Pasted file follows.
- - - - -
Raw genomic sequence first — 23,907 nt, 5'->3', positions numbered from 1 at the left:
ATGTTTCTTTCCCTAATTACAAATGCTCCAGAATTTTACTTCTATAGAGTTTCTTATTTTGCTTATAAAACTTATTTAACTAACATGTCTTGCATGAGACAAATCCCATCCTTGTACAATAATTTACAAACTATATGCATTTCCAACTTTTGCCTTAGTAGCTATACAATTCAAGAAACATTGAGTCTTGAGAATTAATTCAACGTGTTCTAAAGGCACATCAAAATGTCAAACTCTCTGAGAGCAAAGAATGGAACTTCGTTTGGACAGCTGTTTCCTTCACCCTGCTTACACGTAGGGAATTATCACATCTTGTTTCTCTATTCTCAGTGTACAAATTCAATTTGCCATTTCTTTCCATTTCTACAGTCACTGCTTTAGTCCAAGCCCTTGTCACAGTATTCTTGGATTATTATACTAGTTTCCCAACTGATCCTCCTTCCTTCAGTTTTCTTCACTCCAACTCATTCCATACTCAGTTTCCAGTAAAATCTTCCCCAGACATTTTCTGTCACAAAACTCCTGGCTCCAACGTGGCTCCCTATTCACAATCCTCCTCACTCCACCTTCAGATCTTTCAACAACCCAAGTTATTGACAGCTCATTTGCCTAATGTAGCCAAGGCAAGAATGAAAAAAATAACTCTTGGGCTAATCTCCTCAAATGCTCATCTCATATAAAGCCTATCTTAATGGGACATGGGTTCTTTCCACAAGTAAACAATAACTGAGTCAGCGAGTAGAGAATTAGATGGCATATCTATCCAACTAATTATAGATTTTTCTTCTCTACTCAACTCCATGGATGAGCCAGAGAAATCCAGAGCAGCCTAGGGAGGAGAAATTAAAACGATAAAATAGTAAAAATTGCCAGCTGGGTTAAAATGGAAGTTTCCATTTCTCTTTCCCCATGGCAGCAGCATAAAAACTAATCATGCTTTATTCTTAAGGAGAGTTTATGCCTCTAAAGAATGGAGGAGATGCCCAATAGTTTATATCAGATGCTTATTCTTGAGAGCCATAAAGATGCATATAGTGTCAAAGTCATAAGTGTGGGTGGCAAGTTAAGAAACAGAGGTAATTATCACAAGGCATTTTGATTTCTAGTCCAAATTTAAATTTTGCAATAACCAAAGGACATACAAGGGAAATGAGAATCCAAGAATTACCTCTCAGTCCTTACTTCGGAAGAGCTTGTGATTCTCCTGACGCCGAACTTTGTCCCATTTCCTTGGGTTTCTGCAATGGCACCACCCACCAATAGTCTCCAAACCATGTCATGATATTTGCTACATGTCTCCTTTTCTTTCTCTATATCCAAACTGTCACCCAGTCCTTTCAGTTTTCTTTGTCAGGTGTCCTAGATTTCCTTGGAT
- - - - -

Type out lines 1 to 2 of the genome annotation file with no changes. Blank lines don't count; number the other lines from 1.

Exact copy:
Raw genomic sequence first — 23,907 nt, 5'->3', positions numbered from 1 at the left:
ATGTTTCTTTCCCTAATTACAAATGCTCCAGAATTTTACTTCTATAGAGTTTCTTATTTTGCTTATAAAACTTATTTAACTAACATGTCTTGCATGAGACAAATCCCATCCTTGTACAATAATTTACAAACTATATGCATTTCCAACTTTTGCCTTAGTAGCTATACAATTCAAGAAACATTGAGTCTTGAGAATTAATTCAACGTGTTCTAAAGGCACATCAAAATGTCAAACTCTCTGAGAGCAAAGAATGGAACTTCGTTTGGACAGCTGTTTCCTTCACCCTGCTTACACGTAGGGAATTATCACATCTTGTTTCTCTATTCTCAGTGTACAAATTCAATTTGCCATTTCTTTCCATTTCTACAGTCACTGCTTTAGTCCAAGCCCTTGTCACAGTATTCTTGGATTATTATACTAGTTTCCCAACTGATCCTCCTTCCTTCAGTTTTCTTCACTCCAACTCATTCCATACTCAGTTTCCAGTAAAATCTTCCCCAGACATTTTCTGTCACAAAACTCCTGGCTCCAACGTGGCTCCCTATTCACAATCCTCCTCACTCCACCTTCAGATCTTTCAACAACCCAAGTTATTGACAGCTCATTTGCCTAATGTAGCCAAGGCAAGAATGAAAAAAATAACTCTTGGGCTAATCTCCTCAAATGCTCATCTCATATAAAGCCTATCTTAATGGGACATGGGTTCTTTCCACAAGTAAACAATAACTGAGTCAGCGAGTAGAGAATTAGATGGCATATCTATCCAACTAATTATAGATTTTTCTTCTCTACTCAACTCCATGGATGAGCCAGAGAAATCCAGAGCAGCCTAGGGAGGAGAAATTAAAACGATAAAATAGTAAAAATTGCCAGCTGGGTTAAAATGGAAGTTTCCATTTCTCTTTCCCCATGGCAGCAGCATAAAAACTAATCATGCTTTATTCTTAAGGAGAGTTTATGCCTCTAAAGAATGGAGGAGATGCCCAATAGTTTATATCAGATGCTTATTCTTGAGAGCCATAAAGATGCATATAGTGTCAAAGTCATAAGTGTGGGTGGCAAGTTAAGAAACAGAGGTAATTATCACAAGGCATTTTGATTTCTAGTCCAAATTTAAATTTTGCAATAACCAAAGGACATACAAGGGAAATGAGAATCCAAGAATTACCTCTCAGTCCTTACTTCGGAAGAGCTTGTGATTCTCCTGACGCCGAACTTTGTCCCATTTCCTTGGGTTTCTGCAATGGCACCACCCACCAATAGTCTCCAAACCATGTCATGATATTTGCTACATGTCTCCTTTTCTTTCTCTATATCCAAACTGTCACCCAGTCCTTTCAGTTTTCTTTGTCAGGTGTCCTAGATTTCCTTGGAT